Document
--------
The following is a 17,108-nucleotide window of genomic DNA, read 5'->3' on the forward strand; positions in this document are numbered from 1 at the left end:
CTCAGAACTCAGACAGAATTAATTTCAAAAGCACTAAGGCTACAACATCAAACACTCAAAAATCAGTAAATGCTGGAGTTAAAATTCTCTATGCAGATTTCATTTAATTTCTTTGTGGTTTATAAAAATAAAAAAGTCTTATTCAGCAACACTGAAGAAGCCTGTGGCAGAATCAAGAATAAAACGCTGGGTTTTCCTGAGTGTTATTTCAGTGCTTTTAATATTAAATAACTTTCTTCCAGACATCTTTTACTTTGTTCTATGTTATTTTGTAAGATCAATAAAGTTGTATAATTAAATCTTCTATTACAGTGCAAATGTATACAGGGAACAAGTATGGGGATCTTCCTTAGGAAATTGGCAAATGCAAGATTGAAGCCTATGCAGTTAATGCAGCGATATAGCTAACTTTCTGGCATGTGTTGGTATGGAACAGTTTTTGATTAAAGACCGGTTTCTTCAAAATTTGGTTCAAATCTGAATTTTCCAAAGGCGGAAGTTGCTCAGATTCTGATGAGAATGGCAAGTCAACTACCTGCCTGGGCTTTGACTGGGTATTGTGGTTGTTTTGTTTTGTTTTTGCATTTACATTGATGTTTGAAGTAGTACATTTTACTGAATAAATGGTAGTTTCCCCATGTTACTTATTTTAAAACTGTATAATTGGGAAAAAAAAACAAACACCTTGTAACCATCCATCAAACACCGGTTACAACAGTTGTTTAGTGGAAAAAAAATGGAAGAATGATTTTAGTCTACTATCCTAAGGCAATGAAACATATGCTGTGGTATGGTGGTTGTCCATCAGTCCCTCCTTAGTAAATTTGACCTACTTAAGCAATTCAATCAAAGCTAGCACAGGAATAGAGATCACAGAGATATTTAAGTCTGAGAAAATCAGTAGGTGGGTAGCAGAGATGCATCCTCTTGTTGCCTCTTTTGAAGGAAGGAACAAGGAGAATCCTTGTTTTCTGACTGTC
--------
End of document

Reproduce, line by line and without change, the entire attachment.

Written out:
The following is a 17,108-nucleotide window of genomic DNA, read 5'->3' on the forward strand; positions in this document are numbered from 1 at the left end:
CTCAGAACTCAGACAGAATTAATTTCAAAAGCACTAAGGCTACAACATCAAACACTCAAAAATCAGTAAATGCTGGAGTTAAAATTCTCTATGCAGATTTCATTTAATTTCTTTGTGGTTTATAAAAATAAAAAAGTCTTATTCAGCAACACTGAAGAAGCCTGTGGCAGAATCAAGAATAAAACGCTGGGTTTTCCTGAGTGTTATTTCAGTGCTTTTAATATTAAATAACTTTCTTCCAGACATCTTTTACTTTGTTCTATGTTATTTTGTAAGATCAATAAAGTTGTATAATTAAATCTTCTATTACAGTGCAAATGTATACAGGGAACAAGTATGGGGATCTTCCTTAGGAAATTGGCAAATGCAAGATTGAAGCCTATGCAGTTAATGCAGCGATATAGCTAACTTTCTGGCATGTGTTGGTATGGAACAGTTTTTGATTAAAGACCGGTTTCTTCAAAATTTGGTTCAAATCTGAATTTTCCAAAGGCGGAAGTTGCTCAGATTCTGATGAGAATGGCAAGTCAACTACCTGCCTGGGCTTTGACTGGGTATTGTGGTTGTTTTGTTTTGTTTTTGCATTTACATTGATGTTTGAAGTAGTACATTTTACTGAATAAATGGTAGTTTCCCCATGTTACTTATTTTAAAACTGTATAATTGGGAAAAAAAAACAAACACCTTGTAACCATCCATCAAACACCGGTTACAACAGTTGTTTAGTGGAAAAAAAATGGAAGAATGATTTTAGTCTACTATCCTAAGGCAATGAAACATATGCTGTGGTATGGTGGTTGTCCATCAGTCCCTCCTTAGTAAATTTGACCTACTTAAGCAATTCAATCAAAGCTAGCACAGGAATAGAGATCACAGAGATATTTAAGTCTGAGAAAATCAGTAGGTGGGTAGCAGAGATGCATCCTCTTGTTGCCTCTTTTGAAGGAAGGAACAAGGAGAATCCTTGTTTTCTGACTGTC